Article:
TIME AFTER TIME, 1979
Starring: Malcolm McDowell, David Warner, Mary Steenburgen,
H.G. Wells uses his time machine to chase Jack the Ripper forward in time to the late 1970’s
It is surprising to me that in the whole of the top 100 time travel movies list there are only three films with references to H.G. Wells, the man who popularised the concept of a time machine, but at least they are all in the top 40. And at number 40 we have the great film ‘Time After Time’.
A lot of the points that I give to this film come from the concept, it’s great, not too original but still pretty good. Essentially it throws H.G. Wells and Jack the Ripper together and adds time travel to the mix. You know that is going to be awesome. It’s a sort of historical Victorian crossover.
What isn’t original about the concept is the perpetuation of the misconception that Wells is in fact the inventor of the time machine; this is obviously not the case for anyone who has actually read ‘The Time Machine’. Whilst you could argue that Wells himself is a character in the story he is definitely not the time traveller, this is made explicit with Wells’ narrator (presumably Wells himself) receiving a note from the time traveller at the end of the story telling him that the time traveller would return. And then he never does.
Anyway enough about ‘The Time Machine’, I’ll stop myself before I lose sight of what this review is meant to be about.
The other side of the concept is the good old “fish out of water story”, Wells who considers himself a controversial, ahead of his time, progressive finds that in the world of the late 1970’s he’s little more than mildly left-wing at best. In a conversation he has with Amy Robbins (Mary Steenburgen) where he tries to impress her by telling her he wrote an article about ‘free love’. Amy goes into a tirade about how her parents were into that back in the ‘60’s, she states that she has even tried things with women, “Not that I’m a dyke or anything…” she says. And Wells slumps back in his chair, time has turned him from a radicle to an ordinary man. The same is true for Jack the Ripper as he comments on the violence of the twentieth century; “90 years ago I was a freak, now I’m an amateur.”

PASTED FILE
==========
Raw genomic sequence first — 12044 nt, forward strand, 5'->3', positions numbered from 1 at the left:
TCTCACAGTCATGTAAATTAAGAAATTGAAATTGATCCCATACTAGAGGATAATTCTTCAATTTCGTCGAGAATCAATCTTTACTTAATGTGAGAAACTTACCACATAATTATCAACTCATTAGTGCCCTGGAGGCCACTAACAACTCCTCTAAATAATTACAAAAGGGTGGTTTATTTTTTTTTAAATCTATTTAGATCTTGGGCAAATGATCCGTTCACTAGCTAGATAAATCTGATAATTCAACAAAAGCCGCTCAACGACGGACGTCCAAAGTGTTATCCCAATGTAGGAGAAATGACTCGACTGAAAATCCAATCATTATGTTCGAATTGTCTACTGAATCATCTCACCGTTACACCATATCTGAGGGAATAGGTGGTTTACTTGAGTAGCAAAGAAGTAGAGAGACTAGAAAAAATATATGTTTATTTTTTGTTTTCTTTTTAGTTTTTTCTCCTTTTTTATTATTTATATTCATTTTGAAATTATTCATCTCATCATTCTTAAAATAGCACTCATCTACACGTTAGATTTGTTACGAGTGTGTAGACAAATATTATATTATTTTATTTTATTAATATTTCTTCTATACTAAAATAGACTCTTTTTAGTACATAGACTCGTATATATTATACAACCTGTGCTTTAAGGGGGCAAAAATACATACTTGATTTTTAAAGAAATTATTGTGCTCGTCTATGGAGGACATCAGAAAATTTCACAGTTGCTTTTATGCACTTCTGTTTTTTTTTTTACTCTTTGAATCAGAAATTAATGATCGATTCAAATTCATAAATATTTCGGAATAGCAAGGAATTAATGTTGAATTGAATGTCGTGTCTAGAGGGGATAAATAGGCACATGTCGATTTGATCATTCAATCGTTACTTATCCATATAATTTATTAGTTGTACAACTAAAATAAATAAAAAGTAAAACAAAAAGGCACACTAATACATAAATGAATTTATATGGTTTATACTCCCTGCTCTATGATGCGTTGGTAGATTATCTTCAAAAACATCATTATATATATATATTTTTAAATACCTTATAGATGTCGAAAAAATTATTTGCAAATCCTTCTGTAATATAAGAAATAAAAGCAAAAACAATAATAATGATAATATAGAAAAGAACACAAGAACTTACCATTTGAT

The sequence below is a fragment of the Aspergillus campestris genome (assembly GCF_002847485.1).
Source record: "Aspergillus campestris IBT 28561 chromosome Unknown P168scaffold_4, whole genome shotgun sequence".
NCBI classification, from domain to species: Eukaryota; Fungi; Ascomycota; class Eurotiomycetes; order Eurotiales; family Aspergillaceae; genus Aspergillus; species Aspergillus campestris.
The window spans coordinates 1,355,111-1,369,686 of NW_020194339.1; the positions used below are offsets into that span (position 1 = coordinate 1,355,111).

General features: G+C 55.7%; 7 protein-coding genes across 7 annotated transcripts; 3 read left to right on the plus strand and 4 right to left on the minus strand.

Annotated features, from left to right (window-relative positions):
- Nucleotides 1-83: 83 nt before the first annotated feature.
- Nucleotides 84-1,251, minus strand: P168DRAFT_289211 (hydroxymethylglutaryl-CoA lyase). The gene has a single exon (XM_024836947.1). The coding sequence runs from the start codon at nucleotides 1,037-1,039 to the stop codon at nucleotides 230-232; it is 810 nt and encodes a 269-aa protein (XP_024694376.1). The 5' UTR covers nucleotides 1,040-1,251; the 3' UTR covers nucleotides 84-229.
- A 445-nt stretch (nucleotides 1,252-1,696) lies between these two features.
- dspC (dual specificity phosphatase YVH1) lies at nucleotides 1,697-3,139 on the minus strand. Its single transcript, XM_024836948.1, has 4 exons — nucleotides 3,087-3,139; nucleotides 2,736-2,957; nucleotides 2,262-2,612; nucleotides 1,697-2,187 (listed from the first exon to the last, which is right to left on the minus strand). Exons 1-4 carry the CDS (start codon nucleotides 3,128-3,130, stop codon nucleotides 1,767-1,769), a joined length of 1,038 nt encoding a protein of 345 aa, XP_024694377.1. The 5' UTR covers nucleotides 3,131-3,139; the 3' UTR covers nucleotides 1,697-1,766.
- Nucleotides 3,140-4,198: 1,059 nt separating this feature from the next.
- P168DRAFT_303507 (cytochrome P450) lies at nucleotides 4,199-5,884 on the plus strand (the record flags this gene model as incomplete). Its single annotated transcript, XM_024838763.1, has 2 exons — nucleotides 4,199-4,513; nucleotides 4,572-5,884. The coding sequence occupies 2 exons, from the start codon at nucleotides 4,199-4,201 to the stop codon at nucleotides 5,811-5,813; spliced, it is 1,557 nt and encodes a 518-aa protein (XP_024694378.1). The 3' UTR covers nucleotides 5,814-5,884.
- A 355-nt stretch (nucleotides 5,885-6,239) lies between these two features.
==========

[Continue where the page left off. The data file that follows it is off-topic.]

This film has a lot to say about ‘modern’ society and a lot if not all of the time it hits the nail on the head. Wells, both in the film and in real life believed that mankind would develop into a socialist utopia. What Wells discovers in ‘Time After Time’ is that the problem with progress isn’t that things change we just do them more efficiently. Awesome statement and true.
It really is refreshing to see Malcolm McDowell play a good guy for once, he could have just as easily been cast in the role of Jack the Ripper, who is played by the equally superb David Warner, but he and the film makers didn’t go for the obvious choice and it really pays off. As adversaries these two men are awesome as are there characters, both intelligent and cunning, Jack the Ripper is just as evil and negative as H.G. Wells is good and positive.
This film was Nicholas Meyer’s first feature film, but you couldn’t tell just by watching it. What you could tell is that whoever is directing this was destined for big things and indeed Meyer was. He went on to direct two Star Trek features (The Wrath of Khan and The Undiscovered Country, which also starred David Warner) as well as other great films and few made for TV movies such as: ‘The Day After’.
Nicholas Meyer, being the Sherlock Holms aficionado that he is, also included several references to Sherlock Holms in the film. To the point where H.G. Wells tries to use the name Sherlock Holms as a pseudonym when he is arrested by the police.
This really is a highly enjoyable film that also makes you think and these are always the best films. And I guess I have to mention it, this is the film or at least the title is what inspired the Cyndi Lauper song ‘Time After Time’.
You should definitely go out and watch this film if for no other reason than to see Malcolm McDowell play a good guy and hear Mary Steenburgen say the word dyke.
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